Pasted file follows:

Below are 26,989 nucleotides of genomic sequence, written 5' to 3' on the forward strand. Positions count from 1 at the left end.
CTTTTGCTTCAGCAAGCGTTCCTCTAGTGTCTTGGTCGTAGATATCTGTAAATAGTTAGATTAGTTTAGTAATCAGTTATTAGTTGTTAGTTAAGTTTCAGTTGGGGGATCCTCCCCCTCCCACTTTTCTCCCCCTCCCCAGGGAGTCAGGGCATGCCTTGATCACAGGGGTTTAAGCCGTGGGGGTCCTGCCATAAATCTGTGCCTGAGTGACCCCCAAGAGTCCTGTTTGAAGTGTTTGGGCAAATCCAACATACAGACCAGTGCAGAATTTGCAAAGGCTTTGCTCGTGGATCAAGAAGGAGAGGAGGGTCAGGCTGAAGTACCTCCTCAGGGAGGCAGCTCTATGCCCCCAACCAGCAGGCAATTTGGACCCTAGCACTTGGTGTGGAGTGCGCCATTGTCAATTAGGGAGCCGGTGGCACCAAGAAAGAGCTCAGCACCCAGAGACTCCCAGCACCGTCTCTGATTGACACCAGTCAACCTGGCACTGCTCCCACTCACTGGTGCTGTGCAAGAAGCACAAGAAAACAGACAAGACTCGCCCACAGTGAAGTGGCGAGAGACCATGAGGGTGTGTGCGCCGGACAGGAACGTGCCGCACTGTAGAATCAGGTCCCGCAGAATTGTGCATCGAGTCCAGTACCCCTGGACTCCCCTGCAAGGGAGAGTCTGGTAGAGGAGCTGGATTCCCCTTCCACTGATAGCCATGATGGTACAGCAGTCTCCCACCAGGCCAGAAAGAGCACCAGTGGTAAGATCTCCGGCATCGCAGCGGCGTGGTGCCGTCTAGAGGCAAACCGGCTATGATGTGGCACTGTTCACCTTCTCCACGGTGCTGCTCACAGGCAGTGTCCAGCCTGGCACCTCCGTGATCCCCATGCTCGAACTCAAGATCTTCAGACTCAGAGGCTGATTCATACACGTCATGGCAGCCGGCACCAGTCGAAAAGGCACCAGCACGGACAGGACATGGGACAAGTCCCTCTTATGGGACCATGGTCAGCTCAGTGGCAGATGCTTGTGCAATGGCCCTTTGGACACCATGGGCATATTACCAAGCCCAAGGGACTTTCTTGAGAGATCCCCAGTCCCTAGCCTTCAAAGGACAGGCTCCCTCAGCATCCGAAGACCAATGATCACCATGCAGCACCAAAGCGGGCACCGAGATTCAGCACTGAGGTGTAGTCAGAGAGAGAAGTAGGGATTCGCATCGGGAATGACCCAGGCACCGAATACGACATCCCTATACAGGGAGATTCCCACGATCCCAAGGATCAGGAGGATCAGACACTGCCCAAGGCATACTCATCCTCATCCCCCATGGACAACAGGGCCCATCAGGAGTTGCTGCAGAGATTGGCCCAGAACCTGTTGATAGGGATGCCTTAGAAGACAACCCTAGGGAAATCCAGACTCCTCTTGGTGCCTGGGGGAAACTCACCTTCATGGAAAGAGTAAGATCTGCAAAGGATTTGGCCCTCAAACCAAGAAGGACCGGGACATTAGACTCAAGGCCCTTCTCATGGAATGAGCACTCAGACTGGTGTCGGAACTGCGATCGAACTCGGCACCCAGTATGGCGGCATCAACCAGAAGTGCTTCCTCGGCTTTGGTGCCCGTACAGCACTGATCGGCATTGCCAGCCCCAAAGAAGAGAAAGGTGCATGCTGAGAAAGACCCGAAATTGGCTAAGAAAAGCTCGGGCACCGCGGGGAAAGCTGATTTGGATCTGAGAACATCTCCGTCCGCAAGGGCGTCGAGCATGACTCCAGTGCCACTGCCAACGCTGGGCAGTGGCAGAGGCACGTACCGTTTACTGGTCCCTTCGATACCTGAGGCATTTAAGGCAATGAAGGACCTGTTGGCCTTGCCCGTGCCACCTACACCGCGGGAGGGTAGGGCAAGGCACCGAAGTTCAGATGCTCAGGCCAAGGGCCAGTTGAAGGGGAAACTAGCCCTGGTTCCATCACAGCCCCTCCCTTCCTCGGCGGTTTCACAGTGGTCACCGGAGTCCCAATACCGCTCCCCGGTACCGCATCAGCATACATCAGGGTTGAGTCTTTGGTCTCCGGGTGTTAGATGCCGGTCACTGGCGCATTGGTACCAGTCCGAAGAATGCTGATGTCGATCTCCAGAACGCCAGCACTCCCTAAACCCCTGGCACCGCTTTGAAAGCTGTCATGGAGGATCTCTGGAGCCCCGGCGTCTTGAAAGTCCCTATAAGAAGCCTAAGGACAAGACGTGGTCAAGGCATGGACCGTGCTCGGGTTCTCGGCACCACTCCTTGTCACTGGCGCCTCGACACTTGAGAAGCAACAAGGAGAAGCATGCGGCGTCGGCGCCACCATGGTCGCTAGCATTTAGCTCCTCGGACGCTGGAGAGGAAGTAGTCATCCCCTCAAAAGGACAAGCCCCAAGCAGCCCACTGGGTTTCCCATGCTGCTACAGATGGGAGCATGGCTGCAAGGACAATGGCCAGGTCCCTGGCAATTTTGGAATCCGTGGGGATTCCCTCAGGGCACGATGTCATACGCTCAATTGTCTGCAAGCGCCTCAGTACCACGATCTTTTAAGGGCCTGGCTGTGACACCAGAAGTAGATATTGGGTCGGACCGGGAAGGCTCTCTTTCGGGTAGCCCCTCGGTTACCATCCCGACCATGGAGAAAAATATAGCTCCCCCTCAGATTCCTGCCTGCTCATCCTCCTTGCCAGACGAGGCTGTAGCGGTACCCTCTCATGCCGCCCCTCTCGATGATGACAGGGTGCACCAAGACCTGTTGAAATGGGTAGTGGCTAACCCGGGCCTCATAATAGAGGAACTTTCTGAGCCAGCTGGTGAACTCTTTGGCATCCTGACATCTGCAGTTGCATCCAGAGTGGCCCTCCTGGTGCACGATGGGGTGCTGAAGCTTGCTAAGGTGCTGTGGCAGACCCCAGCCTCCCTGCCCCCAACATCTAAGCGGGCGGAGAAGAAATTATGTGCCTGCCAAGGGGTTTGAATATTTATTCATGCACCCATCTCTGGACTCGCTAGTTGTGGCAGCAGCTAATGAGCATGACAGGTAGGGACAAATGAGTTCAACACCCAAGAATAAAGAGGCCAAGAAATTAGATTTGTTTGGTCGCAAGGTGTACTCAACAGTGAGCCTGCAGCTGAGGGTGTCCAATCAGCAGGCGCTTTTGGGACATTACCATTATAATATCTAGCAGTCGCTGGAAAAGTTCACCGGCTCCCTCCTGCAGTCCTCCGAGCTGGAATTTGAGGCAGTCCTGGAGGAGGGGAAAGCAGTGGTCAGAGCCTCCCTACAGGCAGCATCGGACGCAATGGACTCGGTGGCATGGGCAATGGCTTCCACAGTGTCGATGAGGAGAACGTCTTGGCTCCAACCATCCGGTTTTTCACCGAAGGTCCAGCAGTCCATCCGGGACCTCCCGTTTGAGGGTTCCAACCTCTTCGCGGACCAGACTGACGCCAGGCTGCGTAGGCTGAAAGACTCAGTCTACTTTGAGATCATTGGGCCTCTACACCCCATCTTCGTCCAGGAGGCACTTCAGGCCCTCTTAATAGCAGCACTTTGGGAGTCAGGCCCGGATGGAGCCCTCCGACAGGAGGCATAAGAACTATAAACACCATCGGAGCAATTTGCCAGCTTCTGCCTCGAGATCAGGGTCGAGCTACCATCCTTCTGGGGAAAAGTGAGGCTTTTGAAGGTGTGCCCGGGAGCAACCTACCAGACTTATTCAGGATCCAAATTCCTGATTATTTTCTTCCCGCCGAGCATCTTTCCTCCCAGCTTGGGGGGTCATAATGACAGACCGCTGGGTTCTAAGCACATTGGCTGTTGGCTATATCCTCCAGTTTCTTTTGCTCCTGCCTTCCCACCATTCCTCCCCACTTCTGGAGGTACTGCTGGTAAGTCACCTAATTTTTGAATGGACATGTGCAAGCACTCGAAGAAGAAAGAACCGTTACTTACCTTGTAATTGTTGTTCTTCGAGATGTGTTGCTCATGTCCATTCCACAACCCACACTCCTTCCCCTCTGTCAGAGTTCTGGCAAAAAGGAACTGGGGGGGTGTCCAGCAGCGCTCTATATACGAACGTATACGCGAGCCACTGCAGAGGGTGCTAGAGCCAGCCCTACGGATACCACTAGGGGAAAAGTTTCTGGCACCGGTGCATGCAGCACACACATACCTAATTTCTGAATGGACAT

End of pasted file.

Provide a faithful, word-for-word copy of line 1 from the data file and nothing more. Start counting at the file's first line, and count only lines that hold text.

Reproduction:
Below are 26,989 nucleotides of genomic sequence, written 5' to 3' on the forward strand. Positions count from 1 at the left end.